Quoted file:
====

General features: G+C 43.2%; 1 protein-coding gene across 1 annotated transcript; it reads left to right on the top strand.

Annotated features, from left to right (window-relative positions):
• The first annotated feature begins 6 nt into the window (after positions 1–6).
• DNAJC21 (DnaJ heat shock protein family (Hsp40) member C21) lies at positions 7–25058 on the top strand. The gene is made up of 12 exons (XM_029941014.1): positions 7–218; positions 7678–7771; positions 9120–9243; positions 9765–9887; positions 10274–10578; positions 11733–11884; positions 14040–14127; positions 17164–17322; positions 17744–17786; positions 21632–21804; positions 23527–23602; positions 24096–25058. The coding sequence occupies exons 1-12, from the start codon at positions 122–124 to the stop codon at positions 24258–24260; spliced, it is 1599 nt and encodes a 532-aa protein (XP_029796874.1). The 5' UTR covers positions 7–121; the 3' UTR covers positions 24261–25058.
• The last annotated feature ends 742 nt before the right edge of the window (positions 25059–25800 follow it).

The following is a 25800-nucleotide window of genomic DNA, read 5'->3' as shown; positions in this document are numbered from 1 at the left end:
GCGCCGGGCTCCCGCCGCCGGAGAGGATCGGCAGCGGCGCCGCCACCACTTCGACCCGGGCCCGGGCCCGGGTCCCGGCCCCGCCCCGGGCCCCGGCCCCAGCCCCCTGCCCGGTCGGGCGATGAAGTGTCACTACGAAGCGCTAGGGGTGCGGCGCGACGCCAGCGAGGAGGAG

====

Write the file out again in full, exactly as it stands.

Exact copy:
General features: G+C 43.2%; 1 protein-coding gene across 1 annotated transcript; it reads left to right on the top strand.

Annotated features, from left to right (window-relative positions):
• The first annotated feature begins 6 nt into the window (after positions 1–6).
• DNAJC21 (DnaJ heat shock protein family (Hsp40) member C21) lies at positions 7–25058 on the top strand. The gene is made up of 12 exons (XM_029941014.1): positions 7–218; positions 7678–7771; positions 9120–9243; positions 9765–9887; positions 10274–10578; positions 11733–11884; positions 14040–14127; positions 17164–17322; positions 17744–17786; positions 21632–21804; positions 23527–23602; positions 24096–25058. The coding sequence occupies exons 1-12, from the start codon at positions 122–124 to the stop codon at positions 24258–24260; spliced, it is 1599 nt and encodes a 532-aa protein (XP_029796874.1). The 5' UTR covers positions 7–121; the 3' UTR covers positions 24261–25058.
• The last annotated feature ends 742 nt before the right edge of the window (positions 25059–25800 follow it).

The following is a 25800-nucleotide window of genomic DNA, read 5'->3' as shown; positions in this document are numbered from 1 at the left end:
GCGCCGGGCTCCCGCCGCCGGAGAGGATCGGCAGCGGCGCCGCCACCACTTCGACCCGGGCCCGGGCCCGGGTCCCGGCCCCGCCCCGGGCCCCGGCCCCAGCCCCCTGCCCGGTCGGGCGATGAAGTGTCACTACGAAGCGCTAGGGGTGCGGCGCGACGCCAGCGAGGAGGAG